Wednesday, October 24, 2007


If I were a betting man (and the odds weren’t 2:1), I’d probably put my money on the Red Sox to win the World Series. But my optimism is countered by a massive pessimism, built up from years of watching the Sox fail.

The Red Sox are the favorite, but not by much, in my mind. Anything can happen in the playoffs, and any team can beat any other team, as the Cardinals demonstrated last year.

The Rockies have several advantages in their favor.

The long lay off:
Everybody is saying that the long break the Rockies have had to “endure” will leave them cold, and out of rhythm. This is possible, but it could also prove to be an advantage for them. They are physically and emotionally fresh. It isn’t as if they’ve been lying around all day long in their Denver home, watching TV and drinking Coors Light. They’ve been practicing and playing intrasquad games. They haven’t been worn down by flights to and from Cleveland, 5 hour games, and nerve racking tension.

And how long do cobwebs last when they’re shaken loose? If the Rockies are rusty, they will probably find their form after a few innings. And they might all be rusty at the plate, but if Francis is on his game, what will that matter? And don’t starting pitchers have lay offs in between EVERY start?

Pitching Depth:
The Red Sox will be putting Josh Beckett on the mound in Game 1, followed by Schilling, then Matsuzaka, then Jon Lester. Beckett has been lights out this post-season, but after that, performances have been (I can’t resist) rocky.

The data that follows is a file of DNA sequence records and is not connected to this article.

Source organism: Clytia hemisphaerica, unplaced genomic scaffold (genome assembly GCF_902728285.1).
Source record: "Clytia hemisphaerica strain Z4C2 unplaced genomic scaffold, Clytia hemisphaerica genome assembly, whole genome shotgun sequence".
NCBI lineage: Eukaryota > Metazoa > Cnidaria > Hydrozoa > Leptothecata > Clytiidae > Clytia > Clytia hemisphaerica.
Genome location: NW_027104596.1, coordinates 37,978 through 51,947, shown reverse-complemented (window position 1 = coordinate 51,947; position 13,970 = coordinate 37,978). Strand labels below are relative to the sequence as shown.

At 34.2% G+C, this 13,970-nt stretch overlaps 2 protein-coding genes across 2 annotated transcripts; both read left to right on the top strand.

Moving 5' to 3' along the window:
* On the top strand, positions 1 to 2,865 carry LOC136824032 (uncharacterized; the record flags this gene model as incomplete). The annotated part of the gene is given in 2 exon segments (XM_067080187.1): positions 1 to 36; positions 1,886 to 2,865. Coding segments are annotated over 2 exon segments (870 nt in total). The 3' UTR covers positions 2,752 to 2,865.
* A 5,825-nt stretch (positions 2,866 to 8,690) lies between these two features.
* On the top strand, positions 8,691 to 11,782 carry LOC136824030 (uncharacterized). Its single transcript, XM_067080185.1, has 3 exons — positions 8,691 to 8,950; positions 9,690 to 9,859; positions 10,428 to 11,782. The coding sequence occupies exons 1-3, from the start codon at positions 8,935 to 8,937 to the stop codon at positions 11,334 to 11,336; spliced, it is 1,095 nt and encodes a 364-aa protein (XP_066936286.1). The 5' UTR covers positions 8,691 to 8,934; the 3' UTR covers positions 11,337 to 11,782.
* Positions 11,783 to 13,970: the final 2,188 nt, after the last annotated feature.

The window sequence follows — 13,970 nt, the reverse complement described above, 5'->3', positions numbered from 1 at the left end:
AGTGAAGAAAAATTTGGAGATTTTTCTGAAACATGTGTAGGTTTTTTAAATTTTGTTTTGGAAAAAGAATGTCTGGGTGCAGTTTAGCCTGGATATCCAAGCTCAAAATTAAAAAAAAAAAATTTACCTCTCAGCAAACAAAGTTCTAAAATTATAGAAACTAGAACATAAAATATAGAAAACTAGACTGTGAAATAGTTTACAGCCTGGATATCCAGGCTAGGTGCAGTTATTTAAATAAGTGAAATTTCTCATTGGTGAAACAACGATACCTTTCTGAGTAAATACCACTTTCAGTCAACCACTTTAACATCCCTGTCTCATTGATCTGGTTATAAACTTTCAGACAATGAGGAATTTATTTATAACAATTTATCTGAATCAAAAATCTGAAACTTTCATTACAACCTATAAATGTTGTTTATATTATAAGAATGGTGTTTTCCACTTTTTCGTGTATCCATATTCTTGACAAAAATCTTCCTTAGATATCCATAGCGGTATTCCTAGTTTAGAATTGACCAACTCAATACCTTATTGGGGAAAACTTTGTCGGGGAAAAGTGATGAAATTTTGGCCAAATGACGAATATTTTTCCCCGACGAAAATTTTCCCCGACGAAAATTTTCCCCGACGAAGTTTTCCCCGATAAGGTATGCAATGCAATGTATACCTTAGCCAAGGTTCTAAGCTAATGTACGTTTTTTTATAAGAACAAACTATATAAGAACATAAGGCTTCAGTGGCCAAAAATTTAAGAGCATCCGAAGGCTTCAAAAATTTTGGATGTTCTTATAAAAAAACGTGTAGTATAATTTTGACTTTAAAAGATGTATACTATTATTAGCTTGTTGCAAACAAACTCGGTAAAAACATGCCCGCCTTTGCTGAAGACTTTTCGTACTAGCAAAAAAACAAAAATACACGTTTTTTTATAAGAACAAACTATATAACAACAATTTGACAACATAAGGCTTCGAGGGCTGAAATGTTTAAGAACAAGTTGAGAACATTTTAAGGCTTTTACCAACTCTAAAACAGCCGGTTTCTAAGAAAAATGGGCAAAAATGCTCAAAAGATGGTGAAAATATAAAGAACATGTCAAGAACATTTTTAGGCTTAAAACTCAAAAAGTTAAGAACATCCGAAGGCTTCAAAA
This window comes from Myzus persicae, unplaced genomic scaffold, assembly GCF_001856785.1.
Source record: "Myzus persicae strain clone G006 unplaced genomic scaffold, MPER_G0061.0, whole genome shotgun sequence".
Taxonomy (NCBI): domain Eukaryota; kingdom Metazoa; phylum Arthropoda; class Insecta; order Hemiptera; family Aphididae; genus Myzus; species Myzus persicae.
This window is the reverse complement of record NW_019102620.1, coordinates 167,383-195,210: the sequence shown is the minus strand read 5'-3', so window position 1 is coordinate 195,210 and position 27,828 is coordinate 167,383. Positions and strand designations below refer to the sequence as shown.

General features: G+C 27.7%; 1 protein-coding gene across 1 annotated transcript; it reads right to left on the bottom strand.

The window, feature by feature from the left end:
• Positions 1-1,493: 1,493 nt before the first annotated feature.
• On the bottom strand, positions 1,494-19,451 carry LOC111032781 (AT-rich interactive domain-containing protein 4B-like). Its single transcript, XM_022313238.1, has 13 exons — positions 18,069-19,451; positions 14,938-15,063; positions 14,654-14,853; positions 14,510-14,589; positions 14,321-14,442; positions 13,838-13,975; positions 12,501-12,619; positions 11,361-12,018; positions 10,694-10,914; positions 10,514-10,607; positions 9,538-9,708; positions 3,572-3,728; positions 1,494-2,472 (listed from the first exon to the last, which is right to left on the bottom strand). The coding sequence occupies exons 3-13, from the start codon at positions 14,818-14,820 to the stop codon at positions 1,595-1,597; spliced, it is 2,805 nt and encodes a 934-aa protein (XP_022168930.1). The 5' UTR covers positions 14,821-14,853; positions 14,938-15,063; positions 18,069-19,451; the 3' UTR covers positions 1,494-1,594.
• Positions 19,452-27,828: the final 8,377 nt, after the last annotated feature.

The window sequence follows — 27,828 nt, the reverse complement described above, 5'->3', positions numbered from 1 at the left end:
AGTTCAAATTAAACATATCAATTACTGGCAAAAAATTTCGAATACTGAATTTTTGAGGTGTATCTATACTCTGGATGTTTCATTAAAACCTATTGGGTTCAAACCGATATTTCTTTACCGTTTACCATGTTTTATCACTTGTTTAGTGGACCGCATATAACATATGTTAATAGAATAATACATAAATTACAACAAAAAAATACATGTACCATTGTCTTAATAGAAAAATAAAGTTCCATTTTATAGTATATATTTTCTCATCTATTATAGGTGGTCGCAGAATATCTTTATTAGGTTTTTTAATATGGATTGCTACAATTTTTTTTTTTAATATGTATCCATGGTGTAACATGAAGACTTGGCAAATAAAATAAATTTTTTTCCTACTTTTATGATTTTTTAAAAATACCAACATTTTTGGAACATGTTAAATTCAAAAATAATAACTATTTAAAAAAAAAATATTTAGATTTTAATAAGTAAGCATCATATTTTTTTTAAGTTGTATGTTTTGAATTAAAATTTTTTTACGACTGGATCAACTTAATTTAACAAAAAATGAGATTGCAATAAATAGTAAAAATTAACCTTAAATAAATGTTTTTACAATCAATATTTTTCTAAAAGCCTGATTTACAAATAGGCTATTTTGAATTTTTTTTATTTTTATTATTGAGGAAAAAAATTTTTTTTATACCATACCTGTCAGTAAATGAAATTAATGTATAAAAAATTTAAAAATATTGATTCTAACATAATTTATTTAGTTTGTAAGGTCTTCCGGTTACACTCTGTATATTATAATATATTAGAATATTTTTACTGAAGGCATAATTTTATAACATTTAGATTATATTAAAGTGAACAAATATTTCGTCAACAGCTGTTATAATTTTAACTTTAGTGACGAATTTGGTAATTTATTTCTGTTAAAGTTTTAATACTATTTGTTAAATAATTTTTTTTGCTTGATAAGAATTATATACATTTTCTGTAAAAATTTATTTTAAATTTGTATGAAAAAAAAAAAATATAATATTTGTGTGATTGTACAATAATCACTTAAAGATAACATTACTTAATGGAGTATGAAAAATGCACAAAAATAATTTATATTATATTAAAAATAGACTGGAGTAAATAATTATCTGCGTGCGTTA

Schilling had a great start in the ALDS, then a poor Game 2 in the ALCS. He pitched well in Game 6, but how difficult is it to pitch when your teammates give you a big lead? Matsuzaka’s 5 innings of work in Game 7 was stellar compared to his previous playoff outings. And what the hell is Jon Lester going to do? You want to talk about rust, Lester hasn’t started a game since September 26.

Jeff Francis had a solid ERA (4.22 ERA in Colorado, not too shabby) and has been the best pitcher on the Rockies this post-season, winning both of his starts, which were both on the road. He doesn’t have the playoff pedigree of Beckett, but he matches up well. Moreover, he’s pitching better than Sabathia or Carmona were. Much better.

Ubaldo Jimenez has also pitched well in 2 starts. Unlike Schilling, Jimenez has been consistent this post-season.

Josh Fogg (from Lynn, MA) is 2-0, with a relief appearance for a win, and a win in his first start of the post-season. He’s allowed 1 run in 8 innings. He’s also kept his pitch count low at 13.75 pitches per inning. This is essential to do when facing the Red Sox

The Red Sox bullpen has been carried by Papelbon-Okajima-Timlin. Apart from this trio, the Sox bullpen has been dreadful. Gagne sucked, Delcarmen was inconsistent, Lopez was atrocious, and Lester struggled. The Sox lose Lester to the rotation, and Kyle Snyder takes Tim Wakefield’s roster spot; but most of the bullpen is still the same. Lights out at the top, crap at the bottom.

In their 7 post-season wins, the Rockies have not had their starting pitcher go 7 innings or more. They’ve gotten quality starts, but they’ve relied on their bullpen extensively.